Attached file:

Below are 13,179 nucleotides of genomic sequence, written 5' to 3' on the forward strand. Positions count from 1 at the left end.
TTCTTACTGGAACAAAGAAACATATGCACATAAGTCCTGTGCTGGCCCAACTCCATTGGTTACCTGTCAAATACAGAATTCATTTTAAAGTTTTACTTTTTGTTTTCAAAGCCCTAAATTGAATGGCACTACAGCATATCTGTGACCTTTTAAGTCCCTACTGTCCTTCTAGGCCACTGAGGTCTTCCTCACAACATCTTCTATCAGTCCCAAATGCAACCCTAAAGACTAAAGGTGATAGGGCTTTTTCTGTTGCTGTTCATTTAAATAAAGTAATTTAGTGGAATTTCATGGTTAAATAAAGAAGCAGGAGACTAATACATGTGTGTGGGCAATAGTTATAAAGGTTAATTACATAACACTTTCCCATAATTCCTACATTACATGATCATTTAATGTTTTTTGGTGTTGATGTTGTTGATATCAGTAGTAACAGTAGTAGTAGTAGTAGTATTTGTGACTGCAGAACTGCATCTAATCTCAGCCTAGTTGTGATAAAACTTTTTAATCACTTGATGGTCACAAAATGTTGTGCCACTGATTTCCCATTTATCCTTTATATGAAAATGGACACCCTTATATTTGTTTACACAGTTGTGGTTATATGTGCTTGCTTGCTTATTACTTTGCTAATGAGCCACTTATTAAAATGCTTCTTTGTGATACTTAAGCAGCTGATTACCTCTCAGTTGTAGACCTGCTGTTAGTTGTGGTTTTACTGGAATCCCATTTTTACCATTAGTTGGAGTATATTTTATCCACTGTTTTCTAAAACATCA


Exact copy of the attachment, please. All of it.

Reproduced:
Below are 13,179 nucleotides of genomic sequence, written 5' to 3' on the forward strand. Positions count from 1 at the left end.
TTCTTACTGGAACAAAGAAACATATGCACATAAGTCCTGTGCTGGCCCAACTCCATTGGTTACCTGTCAAATACAGAATTCATTTTAAAGTTTTACTTTTTGTTTTCAAAGCCCTAAATTGAATGGCACTACAGCATATCTGTGACCTTTTAAGTCCCTACTGTCCTTCTAGGCCACTGAGGTCTTCCTCACAACATCTTCTATCAGTCCCAAATGCAACCCTAAAGACTAAAGGTGATAGGGCTTTTTCTGTTGCTGTTCATTTAAATAAAGTAATTTAGTGGAATTTCATGGTTAAATAAAGAAGCAGGAGACTAATACATGTGTGTGGGCAATAGTTATAAAGGTTAATTACATAACACTTTCCCATAATTCCTACATTACATGATCATTTAATGTTTTTTGGTGTTGATGTTGTTGATATCAGTAGTAACAGTAGTAGTAGTAGTAGTATTTGTGACTGCAGAACTGCATCTAATCTCAGCCTAGTTGTGATAAAACTTTTTAATCACTTGATGGTCACAAAATGTTGTGCCACTGATTTCCCATTTATCCTTTATATGAAAATGGACACCCTTATATTTGTTTACACAGTTGTGGTTATATGTGCTTGCTTGCTTATTACTTTGCTAATGAGCCACTTATTAAAATGCTTCTTTGTGATACTTAAGCAGCTGATTACCTCTCAGTTGTAGACCTGCTGTTAGTTGTGGTTTTACTGGAATCCCATTTTTACCATTAGTTGGAGTATATTTTATCCACTGTTTTCTAAAACATCA